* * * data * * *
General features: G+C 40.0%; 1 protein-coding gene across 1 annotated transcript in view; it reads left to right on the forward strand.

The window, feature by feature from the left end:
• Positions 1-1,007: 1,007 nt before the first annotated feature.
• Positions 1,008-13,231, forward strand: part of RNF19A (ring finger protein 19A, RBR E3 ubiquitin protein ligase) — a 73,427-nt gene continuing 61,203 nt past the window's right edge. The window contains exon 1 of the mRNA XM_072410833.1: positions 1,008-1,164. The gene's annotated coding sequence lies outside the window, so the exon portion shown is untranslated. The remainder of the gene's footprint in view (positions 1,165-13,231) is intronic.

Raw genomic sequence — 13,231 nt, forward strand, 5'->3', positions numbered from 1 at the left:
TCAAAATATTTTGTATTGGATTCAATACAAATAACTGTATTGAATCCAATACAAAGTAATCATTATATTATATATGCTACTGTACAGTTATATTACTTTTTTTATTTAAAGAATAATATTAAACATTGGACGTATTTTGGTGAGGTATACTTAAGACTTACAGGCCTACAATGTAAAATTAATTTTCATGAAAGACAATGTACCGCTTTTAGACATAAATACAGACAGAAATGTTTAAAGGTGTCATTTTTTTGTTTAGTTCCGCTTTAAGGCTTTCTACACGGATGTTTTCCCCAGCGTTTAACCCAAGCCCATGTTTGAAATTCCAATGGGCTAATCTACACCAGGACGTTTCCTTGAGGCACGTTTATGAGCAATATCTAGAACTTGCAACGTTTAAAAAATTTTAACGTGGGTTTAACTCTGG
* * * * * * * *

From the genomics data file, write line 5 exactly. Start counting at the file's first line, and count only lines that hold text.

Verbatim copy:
Raw genomic sequence — 13,231 nt, forward strand, 5'->3', positions numbered from 1 at the left: